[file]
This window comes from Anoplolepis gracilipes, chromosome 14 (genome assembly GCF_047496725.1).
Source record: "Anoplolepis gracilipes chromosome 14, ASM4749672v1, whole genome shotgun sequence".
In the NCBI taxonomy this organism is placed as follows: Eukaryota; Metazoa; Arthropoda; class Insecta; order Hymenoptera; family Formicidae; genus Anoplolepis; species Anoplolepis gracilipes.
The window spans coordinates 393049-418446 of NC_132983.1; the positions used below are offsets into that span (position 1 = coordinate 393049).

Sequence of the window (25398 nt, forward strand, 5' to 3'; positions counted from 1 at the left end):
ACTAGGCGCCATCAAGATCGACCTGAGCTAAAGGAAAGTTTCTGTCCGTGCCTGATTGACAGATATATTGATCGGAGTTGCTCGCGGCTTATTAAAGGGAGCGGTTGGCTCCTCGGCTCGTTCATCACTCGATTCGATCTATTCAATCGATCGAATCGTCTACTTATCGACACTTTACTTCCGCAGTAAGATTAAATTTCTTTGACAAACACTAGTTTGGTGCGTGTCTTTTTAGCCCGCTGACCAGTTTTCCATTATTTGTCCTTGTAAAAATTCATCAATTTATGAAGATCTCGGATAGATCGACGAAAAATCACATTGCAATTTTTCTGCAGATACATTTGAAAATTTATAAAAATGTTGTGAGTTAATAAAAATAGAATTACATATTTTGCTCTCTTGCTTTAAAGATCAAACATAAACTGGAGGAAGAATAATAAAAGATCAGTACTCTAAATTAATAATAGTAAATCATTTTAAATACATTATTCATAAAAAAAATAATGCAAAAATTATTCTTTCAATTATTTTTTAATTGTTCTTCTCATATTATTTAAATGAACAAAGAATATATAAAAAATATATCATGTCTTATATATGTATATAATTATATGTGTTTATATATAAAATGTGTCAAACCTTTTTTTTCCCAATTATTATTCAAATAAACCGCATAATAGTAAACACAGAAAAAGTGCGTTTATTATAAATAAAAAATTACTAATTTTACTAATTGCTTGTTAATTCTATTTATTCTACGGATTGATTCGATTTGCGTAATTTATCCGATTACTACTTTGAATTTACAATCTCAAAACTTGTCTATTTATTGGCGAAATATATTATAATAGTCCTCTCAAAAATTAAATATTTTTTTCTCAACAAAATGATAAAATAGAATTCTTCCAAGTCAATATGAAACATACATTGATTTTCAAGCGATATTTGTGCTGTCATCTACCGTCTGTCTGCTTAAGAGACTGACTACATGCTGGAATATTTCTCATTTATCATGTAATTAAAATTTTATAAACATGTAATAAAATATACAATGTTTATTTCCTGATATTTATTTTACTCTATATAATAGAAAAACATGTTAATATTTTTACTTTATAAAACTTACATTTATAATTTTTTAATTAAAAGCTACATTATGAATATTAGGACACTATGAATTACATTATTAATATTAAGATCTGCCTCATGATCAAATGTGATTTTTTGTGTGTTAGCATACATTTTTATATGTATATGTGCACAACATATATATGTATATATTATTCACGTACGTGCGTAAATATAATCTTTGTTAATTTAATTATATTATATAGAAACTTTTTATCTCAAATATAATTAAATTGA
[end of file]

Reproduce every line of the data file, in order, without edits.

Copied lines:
This window comes from Anoplolepis gracilipes, chromosome 14 (genome assembly GCF_047496725.1).
Source record: "Anoplolepis gracilipes chromosome 14, ASM4749672v1, whole genome shotgun sequence".
In the NCBI taxonomy this organism is placed as follows: Eukaryota; Metazoa; Arthropoda; class Insecta; order Hymenoptera; family Formicidae; genus Anoplolepis; species Anoplolepis gracilipes.
The window spans coordinates 393049-418446 of NC_132983.1; the positions used below are offsets into that span (position 1 = coordinate 393049).

Sequence of the window (25398 nt, forward strand, 5' to 3'; positions counted from 1 at the left end):
ACTAGGCGCCATCAAGATCGACCTGAGCTAAAGGAAAGTTTCTGTCCGTGCCTGATTGACAGATATATTGATCGGAGTTGCTCGCGGCTTATTAAAGGGAGCGGTTGGCTCCTCGGCTCGTTCATCACTCGATTCGATCTATTCAATCGATCGAATCGTCTACTTATCGACACTTTACTTCCGCAGTAAGATTAAATTTCTTTGACAAACACTAGTTTGGTGCGTGTCTTTTTAGCCCGCTGACCAGTTTTCCATTATTTGTCCTTGTAAAAATTCATCAATTTATGAAGATCTCGGATAGATCGACGAAAAATCACATTGCAATTTTTCTGCAGATACATTTGAAAATTTATAAAAATGTTGTGAGTTAATAAAAATAGAATTACATATTTTGCTCTCTTGCTTTAAAGATCAAACATAAACTGGAGGAAGAATAATAAAAGATCAGTACTCTAAATTAATAATAGTAAATCATTTTAAATACATTATTCATAAAAAAAATAATGCAAAAATTATTCTTTCAATTATTTTTTAATTGTTCTTCTCATATTATTTAAATGAACAAAGAATATATAAAAAATATATCATGTCTTATATATGTATATAATTATATGTGTTTATATATAAAATGTGTCAAACCTTTTTTTTCCCAATTATTATTCAAATAAACCGCATAATAGTAAACACAGAAAAAGTGCGTTTATTATAAATAAAAAATTACTAATTTTACTAATTGCTTGTTAATTCTATTTATTCTACGGATTGATTCGATTTGCGTAATTTATCCGATTACTACTTTGAATTTACAATCTCAAAACTTGTCTATTTATTGGCGAAATATATTATAATAGTCCTCTCAAAAATTAAATATTTTTTTCTCAACAAAATGATAAAATAGAATTCTTCCAAGTCAATATGAAACATACATTGATTTTCAAGCGATATTTGTGCTGTCATCTACCGTCTGTCTGCTTAAGAGACTGACTACATGCTGGAATATTTCTCATTTATCATGTAATTAAAATTTTATAAACATGTAATAAAATATACAATGTTTATTTCCTGATATTTATTTTACTCTATATAATAGAAAAACATGTTAATATTTTTACTTTATAAAACTTACATTTATAATTTTTTAATTAAAAGCTACATTATGAATATTAGGACACTATGAATTACATTATTAATATTAAGATCTGCCTCATGATCAAATGTGATTTTTTGTGTGTTAGCATACATTTTTATATGTATATGTGCACAACATATATATGTATATATTATTCACGTACGTGCGTAAATATAATCTTTGTTAATTTAATTATATTATATAGAAACTTTTTATCTCAAATATAATTAAATTGA